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Condition/Disorder Synonyms

  • Systemic sclerosis

  • Localized scleroderma

  • CREST syndrome

ICD-9-CM Codes

  • 701.0 Circumscribed scleroderma

  • 710.1 Systemic sclerosis

Associated Physical Therapy Diagnoses

  • 315.4 Developmental coordination disorder

  • 718.03 Articular cartilage disorder, forearm

  • 718.04 Articular cartilage disorder, hand

  • 718.07 Articular cartilage disorder, ankle and foot

  • 718.45 Contracture of joint, pelvic region and thigh

  • 719.39 Palindromic rheumatism involving multiple sites

  • 719.4 Pain in joint

  • 719.70 Difficulty in walking

  • 728.2 Muscular wasting and disuse atrophy

  • 728.89 Other disorders of muscle, ligament, and fascia

  • 729.1 Myalgia and myositis, unspecified

  • 729.9 Other disorders of soft tissue

  • 736.9 Acquired deformity of limb

  • 780.7 Malaise and fatigue

  • 781.2 Abnormality of gait

  • 782.3 Edema

  • 786.0 Dyspnea and respiratory abnormalities

  • 786.05 Shortness of breath

ICD-10-CM Codes

  • L94.0 Localized scleroderma [morphea]

  • L94.3 Sclerodactyly

  • M34.0 Progressive systemic sclerosis

  • M34.1 CR(E)ST syndrome

  • M34.9 Systemic sclerosis, unspecified

Preferred Practice Patterns

Key Features


  • Autoimmune skin disorder

  • Chronic, commonly progressive connective tissue disease considered an autoimmune rheumatic disease

  • Skin hardening

  • Intense fibrosis

  • Finger sensitivity to cold

  • Decreased sweating

  • Multiple body system involvement

  • Onset often vague, misdiagnoses common

Essentials of Diagnosis

  • Etiology unknown

  • Systemic scleroderma

    • Prolonged history of Raynaud's phenomenon before presenting with swollen fingers, heartburn, shortness of breath

  • Localized scleroderma

    • Morphea: oval-shaped skin patches with purplish borders that may fade over time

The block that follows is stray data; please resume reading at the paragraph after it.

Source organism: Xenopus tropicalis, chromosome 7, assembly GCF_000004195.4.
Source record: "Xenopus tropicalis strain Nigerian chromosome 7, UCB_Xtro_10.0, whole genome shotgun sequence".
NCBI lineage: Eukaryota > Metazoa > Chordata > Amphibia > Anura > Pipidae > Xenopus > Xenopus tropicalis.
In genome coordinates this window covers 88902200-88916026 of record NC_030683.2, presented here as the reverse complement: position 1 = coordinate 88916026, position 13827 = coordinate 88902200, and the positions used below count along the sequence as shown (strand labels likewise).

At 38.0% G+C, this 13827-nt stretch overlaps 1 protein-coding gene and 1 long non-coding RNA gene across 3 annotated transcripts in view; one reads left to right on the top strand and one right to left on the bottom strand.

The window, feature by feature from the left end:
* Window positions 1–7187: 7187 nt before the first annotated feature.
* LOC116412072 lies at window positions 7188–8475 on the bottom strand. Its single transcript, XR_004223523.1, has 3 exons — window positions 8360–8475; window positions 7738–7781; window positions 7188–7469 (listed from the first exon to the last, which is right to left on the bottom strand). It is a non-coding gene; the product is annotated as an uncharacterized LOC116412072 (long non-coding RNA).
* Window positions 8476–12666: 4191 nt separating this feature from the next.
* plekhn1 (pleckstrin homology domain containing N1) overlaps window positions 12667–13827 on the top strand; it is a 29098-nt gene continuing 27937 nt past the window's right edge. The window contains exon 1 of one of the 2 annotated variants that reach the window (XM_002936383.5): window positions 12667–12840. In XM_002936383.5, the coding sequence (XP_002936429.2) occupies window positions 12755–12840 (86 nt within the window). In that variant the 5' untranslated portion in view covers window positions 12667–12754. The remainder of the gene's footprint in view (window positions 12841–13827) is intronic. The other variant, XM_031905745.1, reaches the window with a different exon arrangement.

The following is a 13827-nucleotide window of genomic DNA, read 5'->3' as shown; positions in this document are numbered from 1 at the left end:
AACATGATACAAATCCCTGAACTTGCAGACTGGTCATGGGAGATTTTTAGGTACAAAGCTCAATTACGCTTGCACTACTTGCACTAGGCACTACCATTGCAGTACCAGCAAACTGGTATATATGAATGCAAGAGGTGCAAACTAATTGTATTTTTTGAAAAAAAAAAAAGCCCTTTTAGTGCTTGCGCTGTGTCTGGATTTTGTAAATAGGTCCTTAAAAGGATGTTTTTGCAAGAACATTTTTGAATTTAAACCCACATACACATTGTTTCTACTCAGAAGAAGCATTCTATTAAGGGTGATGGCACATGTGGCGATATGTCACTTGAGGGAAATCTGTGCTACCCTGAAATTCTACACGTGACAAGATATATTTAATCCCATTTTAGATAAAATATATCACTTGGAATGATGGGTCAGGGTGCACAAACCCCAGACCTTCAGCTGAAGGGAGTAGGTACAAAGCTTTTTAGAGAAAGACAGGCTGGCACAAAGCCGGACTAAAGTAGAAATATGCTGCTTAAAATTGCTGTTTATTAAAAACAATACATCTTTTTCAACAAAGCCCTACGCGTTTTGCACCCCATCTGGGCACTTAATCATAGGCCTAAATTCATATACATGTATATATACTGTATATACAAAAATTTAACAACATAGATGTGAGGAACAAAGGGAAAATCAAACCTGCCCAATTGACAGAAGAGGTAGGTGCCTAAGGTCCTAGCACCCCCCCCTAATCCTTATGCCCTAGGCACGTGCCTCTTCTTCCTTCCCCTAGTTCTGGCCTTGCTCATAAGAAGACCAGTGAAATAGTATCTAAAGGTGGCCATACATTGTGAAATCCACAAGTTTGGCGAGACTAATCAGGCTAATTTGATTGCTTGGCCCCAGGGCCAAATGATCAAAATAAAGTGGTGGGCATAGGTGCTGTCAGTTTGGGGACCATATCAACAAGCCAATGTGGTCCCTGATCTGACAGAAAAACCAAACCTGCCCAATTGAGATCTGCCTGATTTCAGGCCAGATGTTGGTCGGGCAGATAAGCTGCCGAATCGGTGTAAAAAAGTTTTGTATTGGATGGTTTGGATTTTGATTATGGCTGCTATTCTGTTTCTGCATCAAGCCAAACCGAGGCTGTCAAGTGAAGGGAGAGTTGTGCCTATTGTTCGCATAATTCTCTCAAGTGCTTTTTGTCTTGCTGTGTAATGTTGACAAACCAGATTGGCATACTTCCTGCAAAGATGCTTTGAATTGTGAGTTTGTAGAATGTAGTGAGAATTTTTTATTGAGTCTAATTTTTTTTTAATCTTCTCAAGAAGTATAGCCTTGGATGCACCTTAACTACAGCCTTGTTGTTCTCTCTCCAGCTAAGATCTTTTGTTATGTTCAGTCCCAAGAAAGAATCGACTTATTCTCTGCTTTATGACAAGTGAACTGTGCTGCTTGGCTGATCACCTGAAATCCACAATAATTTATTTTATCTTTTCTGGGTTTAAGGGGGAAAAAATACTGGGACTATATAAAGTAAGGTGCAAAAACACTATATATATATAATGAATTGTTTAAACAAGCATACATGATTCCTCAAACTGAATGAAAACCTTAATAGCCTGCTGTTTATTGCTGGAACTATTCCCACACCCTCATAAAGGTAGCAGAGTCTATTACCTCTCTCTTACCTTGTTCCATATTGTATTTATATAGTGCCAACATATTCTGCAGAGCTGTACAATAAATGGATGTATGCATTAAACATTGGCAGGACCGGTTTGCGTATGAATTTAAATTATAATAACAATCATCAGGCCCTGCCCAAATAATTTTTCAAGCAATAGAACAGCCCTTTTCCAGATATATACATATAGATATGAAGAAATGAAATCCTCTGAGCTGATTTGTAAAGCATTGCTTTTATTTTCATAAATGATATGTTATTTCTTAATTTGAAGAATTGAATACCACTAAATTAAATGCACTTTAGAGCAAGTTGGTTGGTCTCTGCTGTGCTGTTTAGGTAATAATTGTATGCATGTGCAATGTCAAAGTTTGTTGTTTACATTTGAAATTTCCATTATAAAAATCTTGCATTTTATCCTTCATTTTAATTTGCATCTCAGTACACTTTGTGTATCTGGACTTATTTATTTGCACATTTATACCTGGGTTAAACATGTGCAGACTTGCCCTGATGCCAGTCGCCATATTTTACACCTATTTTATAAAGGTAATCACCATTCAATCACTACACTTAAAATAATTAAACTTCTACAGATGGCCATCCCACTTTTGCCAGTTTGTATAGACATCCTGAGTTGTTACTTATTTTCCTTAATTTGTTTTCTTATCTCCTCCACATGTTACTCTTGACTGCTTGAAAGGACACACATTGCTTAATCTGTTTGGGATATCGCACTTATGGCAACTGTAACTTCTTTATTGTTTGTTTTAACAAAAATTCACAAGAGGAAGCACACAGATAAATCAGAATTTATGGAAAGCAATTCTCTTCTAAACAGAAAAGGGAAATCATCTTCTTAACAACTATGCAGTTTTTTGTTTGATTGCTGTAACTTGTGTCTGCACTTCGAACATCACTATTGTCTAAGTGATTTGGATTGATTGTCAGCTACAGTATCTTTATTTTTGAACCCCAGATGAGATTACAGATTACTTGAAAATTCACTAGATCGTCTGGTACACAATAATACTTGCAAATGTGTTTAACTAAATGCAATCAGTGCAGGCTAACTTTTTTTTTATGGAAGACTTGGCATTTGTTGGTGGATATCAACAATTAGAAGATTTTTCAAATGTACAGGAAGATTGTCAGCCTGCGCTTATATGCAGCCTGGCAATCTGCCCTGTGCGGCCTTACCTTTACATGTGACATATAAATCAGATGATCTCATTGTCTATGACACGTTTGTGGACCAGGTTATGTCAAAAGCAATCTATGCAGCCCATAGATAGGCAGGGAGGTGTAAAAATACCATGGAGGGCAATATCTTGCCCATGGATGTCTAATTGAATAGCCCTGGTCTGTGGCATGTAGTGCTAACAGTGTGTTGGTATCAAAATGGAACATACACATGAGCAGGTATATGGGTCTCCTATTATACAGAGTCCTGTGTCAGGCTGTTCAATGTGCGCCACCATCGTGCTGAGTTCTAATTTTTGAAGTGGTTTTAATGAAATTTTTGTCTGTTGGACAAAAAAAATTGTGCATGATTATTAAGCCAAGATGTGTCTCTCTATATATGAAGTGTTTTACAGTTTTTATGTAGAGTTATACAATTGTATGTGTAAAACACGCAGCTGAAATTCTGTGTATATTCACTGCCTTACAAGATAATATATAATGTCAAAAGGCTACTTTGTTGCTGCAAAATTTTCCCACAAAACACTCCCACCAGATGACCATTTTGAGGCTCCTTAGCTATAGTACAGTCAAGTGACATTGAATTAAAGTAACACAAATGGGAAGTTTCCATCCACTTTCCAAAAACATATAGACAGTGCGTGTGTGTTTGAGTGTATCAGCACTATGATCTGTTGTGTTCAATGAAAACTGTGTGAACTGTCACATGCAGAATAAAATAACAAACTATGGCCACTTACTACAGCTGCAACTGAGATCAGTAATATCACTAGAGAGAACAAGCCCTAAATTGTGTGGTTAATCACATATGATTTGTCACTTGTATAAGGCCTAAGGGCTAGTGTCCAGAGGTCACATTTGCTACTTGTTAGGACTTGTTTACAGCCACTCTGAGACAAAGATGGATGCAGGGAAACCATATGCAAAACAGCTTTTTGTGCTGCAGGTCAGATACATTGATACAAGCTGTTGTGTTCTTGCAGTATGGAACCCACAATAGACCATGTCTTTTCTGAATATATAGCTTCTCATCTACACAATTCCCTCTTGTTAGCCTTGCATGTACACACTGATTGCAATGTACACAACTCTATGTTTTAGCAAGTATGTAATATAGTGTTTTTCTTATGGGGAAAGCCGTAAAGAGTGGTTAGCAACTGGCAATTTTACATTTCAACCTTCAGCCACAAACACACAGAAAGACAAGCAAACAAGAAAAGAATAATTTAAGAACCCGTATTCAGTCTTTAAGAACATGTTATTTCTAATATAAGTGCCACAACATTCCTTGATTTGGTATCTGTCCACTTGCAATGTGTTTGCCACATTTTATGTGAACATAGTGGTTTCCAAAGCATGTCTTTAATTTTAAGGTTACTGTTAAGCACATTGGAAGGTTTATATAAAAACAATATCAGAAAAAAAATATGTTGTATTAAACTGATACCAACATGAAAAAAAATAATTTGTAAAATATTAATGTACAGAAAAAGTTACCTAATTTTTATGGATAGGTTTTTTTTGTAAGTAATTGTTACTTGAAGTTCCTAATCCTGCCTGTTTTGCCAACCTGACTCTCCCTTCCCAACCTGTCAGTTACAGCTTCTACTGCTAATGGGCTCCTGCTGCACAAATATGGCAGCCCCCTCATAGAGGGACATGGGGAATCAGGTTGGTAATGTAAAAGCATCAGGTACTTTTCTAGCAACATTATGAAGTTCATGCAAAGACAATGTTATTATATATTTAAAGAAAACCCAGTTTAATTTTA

• Linear scleroderma: bands of hardened skin on extremities or forehead, usually on one side of body

General Considerations

  • May result in secondary problems indicating need for PT intervention depending on severity: aerobic capacity and muscle endurance impairment, sarcopenia, weakness, musculoskeletal problems, neuromuscular problems, weight loss

  • Because scleroderma frequently refers or causes pain in various body areas, individuals may be inappropriately referred to PT, such as when referred to low back, upper back, chest

  • History of heartburn or indigestion may be related to scleroderma or may indicate GI or cardiac problem

  • Individuals with scleroderma have twice the incidence of breast and bronchoalveolar cancer than rest of population


  • Females-to-male ratio: 7:1

  • Systemic scleroderma more common in adults; localized scleroderma most common in children

  • Between 2 and 20 cases per million people

  • Can affect individuals of any age; most frequent onset between 25 to 55 years of age, average onset in 40s

  • Decreased incidence after age 60 years

  • Some indication of genetic familial tendency

  • More common in ...

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